Even though sudden refugee crises are not infrequent, Poland does not have any institutional memory of managing them. In 2015, when the European Union saw itself unprepared to solve the easy-to-foresee problem of millions of Middle Eastern and African migrants trying to enter, Poland refused to take part in the refugee relocation process. Not only did it cause a rift with other member states, but it prevented the Polish authorities from learning a lesson—valuable then and priceless today.

Since then, most countries on the continent used those experiences to usher in at least partial reforms of migration policies. Poland could not, as it had no point of reference. As a result, the present administration has no institutional memory of handling sudden large volumes of refugee applications. It is not exactly the fault of the current, populist-nationalist government. After all, in the summer of 2015, Poland was still under the control of then-European Council President Donald Tusk’s center-right Civic Platform party, and welcoming them would have come at a relatively low cost.

Accepting even several thousand refugees from Syria and Iraq would have neither affected the ethnic composition of Poland’s population of almost 38 million people nor created a noticeable drag on the state budget. It would have, however, been an opportunity to modernize scarce and obsolete migration-related units of the administration and create much-needed new ones.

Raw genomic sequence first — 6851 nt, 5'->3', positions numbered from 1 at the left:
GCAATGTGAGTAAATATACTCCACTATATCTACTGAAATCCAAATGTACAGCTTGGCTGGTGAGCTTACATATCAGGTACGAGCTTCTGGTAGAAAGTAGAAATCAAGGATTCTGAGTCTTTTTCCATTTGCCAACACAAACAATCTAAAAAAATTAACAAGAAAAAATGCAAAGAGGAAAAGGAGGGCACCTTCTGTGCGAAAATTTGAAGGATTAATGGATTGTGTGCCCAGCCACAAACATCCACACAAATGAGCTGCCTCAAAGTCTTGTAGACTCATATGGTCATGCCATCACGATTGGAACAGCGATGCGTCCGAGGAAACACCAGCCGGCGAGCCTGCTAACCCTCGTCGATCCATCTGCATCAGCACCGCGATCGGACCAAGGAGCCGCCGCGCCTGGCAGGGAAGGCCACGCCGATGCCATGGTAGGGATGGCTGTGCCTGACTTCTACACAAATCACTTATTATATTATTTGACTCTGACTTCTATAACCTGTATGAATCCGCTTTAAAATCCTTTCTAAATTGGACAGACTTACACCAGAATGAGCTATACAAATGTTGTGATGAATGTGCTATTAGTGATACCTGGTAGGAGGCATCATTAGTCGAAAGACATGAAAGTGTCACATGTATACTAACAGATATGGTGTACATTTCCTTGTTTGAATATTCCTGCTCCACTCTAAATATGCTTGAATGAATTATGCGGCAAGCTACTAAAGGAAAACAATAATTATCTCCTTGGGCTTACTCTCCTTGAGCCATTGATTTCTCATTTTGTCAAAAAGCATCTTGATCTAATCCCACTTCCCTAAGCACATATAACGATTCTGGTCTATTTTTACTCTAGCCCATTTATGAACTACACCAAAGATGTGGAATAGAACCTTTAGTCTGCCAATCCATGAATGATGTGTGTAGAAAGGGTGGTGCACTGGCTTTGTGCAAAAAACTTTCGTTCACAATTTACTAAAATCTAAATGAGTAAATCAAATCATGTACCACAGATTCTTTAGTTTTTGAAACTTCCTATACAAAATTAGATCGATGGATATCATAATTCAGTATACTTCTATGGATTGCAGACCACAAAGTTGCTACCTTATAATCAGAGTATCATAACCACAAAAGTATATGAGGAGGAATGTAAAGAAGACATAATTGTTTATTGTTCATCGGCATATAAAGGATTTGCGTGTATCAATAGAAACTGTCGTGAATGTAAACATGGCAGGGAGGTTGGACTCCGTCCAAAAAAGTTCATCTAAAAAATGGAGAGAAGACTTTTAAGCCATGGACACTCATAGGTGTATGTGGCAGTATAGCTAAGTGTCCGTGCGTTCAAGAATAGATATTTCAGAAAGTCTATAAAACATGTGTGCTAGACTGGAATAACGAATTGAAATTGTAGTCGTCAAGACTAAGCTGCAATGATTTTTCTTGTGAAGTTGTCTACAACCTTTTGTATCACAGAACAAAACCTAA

Poland lacks some of the most basic institutions that could help ease refugee pressure today, from a dedicated ministry to state-sponsored language courses for foreigners.

In this respect, Poland has not changed much since even its pre-democratic times. Prior to the 1989 transition, its autocratic institutions were mostly concerned with keeping those desperate to flee inside the country. Later, it never faced the challenge of accommodating migrants because Poland was a country people migrated from, not to.

In the first few years after Warsaw’s EU accession, some 2 million to 2.5 million Polish citizens migrated westward, mostly to the United Kingdom, Ireland, and Germany. Even the gradual arrival of the first Ukrainian migrants to Poland after Russia’s 2014 aggression in Crimea and the Donbass, amounting to 1.3 million people in 2020, as well as a tacit policy of granting visas to tens of thousands of Vietnamese and Indian workers did not prompt the government to change its overarching approach.

As a result, Poland lacks some of the most basic institutions that could help ease refugee pressure today, from a dedicated ministry or state secretary for migration (something that exists, for instance, in the Netherlands), to state-sponsored, universalized courses on the Polish language for foreigners (a crucial element of Sweden’s relatively successful integration policy). The latter is proving particularly significant as more and more Ukrainian refugees begin job hunting; anecdotal evidence points that their inability to speak Polish is the biggest obstacle for employers.

The institution dedicated to handling incoming migration to Poland is a legacy structure called the Office for Foreigners. It is almost exclusively concerned with their legal status in the country, ignoring the crucial issue of subsequent integration into society. Yet the legality of Ukrainian refugees has already been sorted out by means of simply a handful of governmental decrees.